GAO: Costs surge on Deepwater project
The Coast Guard continues to struggle with key procurement and budget matters
- By Alice Lipowicz
- Jul 08, 2009
The Coast Guard continues to face cost increases in its Deepwater
acquisition program and management problems with its computer
modernization program, according to new testimony from the Government Accountability Office.
The cost of Deepwater asset replacement is expected to grow by
$2.1 billion, to $26.3 billion, and may expand beyond that, Stephen
Caldwell, director of homeland security and justice issues for the
Government Accountability Office, told the Senate Commerce, Science and
Transportation Committee July 7.
“As more baselines for other assets are approved by DHS [the
service's parent, the Homeland Security Department], further cost
growth may become apparent,” Caldwell said. “These cost increases
present the Coast Guard with additional challenges involving potential
tradeoffs associated with quantity or capability reductions for
Also, although the service assumed the lead role for managing
the Deepwater asset replacement in 2007, it has not always followed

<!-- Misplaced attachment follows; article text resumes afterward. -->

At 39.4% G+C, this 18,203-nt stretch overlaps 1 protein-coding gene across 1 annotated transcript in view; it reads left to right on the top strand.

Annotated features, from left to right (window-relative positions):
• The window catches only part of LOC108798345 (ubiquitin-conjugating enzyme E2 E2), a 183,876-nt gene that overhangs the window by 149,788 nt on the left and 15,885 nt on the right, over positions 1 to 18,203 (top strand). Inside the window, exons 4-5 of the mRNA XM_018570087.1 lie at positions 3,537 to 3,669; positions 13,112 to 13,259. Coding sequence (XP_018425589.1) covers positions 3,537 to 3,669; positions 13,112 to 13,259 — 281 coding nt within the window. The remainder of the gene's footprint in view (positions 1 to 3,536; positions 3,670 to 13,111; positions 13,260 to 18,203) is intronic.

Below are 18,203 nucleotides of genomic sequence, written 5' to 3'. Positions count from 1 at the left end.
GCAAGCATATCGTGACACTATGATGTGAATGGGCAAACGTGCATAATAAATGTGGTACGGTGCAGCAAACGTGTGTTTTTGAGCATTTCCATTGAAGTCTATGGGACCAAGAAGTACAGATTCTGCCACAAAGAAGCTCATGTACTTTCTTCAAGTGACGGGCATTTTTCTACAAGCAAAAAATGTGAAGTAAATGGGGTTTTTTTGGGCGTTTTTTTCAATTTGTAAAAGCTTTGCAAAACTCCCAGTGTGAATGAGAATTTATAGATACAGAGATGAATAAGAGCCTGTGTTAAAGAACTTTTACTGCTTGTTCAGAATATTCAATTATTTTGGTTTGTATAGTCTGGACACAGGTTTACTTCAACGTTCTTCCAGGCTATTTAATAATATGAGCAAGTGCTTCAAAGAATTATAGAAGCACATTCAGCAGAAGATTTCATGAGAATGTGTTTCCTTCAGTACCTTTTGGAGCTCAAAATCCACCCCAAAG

appropriate procurement processes, and its budget submissions to
Congress do not include detailed cost estimates, GAO said.
Other problems include difficulties in hiring and retaining
qualified acquisition personnel, and negative effects from delays
associated with the construction of the National Security Cutter, which
will result in “the loss of thousands of cutter operational days for
conducting missions through 2017, “ Caldwell said. Mranwhile, the DHS
agency is undertaking several mitigation strategies.
In addition, although the Coast Guard has taken steps to oversee
the information technology modernization program, development of
performance measures is in the early stages with no definite time
scheduled for completion, Caldwell said.
He said the Coast Guard fully or partially met eight out of 11
performance goals in 2008, and did not meet goals for defense
readiness, migrant interdiction and protection of living marine
Alice Lipowicz is a staff writer covering government 2.0, homeland security and other IT policies for Federal Computer Week.